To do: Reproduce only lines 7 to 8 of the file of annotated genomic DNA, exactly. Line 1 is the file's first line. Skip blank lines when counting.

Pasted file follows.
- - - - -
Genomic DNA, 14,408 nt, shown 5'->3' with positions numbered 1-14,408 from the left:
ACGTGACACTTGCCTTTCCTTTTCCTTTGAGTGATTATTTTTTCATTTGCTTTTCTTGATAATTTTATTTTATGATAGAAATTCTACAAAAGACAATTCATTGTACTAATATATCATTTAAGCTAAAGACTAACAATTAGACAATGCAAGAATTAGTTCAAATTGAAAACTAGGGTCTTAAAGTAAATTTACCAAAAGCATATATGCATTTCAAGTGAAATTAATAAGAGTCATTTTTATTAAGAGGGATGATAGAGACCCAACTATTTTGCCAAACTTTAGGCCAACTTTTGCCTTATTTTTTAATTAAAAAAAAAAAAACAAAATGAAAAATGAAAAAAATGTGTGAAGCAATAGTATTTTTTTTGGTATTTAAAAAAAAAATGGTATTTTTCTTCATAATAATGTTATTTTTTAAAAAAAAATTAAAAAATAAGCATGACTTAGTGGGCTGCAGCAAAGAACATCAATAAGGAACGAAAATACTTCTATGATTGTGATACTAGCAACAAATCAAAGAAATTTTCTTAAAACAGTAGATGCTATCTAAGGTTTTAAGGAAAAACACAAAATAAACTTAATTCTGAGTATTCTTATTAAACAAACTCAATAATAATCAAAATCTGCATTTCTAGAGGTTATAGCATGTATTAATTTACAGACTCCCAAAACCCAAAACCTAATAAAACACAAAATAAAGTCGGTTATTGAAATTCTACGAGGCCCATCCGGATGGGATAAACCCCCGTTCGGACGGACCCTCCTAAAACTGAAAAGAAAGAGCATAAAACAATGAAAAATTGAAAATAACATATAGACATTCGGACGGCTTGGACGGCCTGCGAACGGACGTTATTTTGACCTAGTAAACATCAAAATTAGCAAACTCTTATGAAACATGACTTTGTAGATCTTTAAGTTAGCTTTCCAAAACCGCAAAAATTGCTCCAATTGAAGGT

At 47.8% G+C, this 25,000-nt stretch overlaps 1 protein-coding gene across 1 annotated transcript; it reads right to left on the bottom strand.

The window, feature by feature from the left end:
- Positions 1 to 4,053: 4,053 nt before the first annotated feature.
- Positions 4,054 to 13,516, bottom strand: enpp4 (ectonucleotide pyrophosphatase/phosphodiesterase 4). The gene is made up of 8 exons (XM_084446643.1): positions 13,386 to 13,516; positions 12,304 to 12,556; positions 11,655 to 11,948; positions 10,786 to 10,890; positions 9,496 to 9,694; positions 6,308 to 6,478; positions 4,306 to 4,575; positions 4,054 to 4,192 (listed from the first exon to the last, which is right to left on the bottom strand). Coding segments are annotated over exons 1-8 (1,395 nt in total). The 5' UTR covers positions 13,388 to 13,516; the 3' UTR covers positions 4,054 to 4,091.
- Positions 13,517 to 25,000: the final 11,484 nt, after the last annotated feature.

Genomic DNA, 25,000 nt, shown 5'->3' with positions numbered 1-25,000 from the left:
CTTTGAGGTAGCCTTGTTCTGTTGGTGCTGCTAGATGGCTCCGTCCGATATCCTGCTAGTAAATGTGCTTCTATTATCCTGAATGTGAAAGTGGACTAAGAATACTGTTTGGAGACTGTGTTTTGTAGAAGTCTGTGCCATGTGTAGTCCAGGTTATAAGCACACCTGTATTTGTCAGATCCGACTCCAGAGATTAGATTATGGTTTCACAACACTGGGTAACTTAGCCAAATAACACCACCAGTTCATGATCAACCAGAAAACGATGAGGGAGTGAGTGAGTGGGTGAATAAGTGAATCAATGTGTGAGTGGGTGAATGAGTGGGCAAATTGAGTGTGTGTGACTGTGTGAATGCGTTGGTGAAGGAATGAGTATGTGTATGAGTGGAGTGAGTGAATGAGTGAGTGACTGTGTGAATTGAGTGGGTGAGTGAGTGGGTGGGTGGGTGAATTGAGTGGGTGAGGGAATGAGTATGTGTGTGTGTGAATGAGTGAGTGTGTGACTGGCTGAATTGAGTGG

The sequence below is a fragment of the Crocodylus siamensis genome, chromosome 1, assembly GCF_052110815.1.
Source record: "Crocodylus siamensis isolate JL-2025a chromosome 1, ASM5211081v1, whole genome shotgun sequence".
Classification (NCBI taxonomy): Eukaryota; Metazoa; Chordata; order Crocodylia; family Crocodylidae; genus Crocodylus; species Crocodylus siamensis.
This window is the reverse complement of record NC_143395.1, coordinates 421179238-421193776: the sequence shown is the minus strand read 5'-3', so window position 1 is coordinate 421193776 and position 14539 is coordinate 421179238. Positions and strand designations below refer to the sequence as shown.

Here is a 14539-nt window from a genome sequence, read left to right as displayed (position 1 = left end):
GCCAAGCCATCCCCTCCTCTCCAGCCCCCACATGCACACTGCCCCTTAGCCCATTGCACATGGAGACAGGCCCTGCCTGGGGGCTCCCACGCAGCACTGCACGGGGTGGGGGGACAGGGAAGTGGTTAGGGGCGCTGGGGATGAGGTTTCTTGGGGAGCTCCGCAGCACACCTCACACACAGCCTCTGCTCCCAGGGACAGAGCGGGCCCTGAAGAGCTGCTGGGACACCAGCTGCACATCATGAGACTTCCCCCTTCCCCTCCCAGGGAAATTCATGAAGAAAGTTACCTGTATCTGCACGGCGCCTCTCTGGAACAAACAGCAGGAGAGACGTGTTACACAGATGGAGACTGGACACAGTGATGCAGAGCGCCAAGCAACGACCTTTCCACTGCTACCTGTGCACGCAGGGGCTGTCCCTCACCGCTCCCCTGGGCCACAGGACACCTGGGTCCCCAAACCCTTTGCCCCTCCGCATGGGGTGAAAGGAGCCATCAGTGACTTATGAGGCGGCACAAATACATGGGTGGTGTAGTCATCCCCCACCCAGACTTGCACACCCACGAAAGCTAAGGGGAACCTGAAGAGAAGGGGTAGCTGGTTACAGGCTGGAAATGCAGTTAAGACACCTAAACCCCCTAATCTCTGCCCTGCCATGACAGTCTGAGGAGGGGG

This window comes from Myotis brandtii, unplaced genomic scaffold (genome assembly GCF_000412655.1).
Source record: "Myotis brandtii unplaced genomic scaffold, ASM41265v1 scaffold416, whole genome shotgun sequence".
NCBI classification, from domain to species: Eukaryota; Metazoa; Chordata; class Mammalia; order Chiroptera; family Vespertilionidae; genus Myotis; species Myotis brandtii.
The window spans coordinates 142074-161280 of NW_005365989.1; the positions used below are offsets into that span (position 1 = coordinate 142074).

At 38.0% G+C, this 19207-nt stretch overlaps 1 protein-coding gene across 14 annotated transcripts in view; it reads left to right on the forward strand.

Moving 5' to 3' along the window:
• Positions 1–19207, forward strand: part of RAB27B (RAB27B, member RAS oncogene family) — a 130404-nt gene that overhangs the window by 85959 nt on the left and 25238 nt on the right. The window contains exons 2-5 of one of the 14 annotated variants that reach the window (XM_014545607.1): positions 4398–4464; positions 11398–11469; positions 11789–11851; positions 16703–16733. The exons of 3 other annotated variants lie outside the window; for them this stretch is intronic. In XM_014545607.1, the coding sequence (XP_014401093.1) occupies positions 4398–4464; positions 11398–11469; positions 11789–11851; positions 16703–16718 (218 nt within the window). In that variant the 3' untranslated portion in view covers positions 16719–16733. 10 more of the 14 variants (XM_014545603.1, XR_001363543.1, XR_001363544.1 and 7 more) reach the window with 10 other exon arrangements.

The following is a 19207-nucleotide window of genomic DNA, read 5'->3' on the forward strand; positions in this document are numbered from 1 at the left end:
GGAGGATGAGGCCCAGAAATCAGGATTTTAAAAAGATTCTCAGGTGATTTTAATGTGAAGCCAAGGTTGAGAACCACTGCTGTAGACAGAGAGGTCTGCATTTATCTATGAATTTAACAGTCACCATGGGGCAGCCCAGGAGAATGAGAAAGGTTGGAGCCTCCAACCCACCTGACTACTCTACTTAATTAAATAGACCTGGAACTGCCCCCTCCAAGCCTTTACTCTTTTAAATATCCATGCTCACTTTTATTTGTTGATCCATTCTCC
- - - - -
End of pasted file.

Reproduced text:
- Positions 13,517 to 25,000: the final 11,484 nt, after the last annotated feature.

Genomic DNA, 25,000 nt, shown 5'->3' with positions numbered 1-25,000 from the left: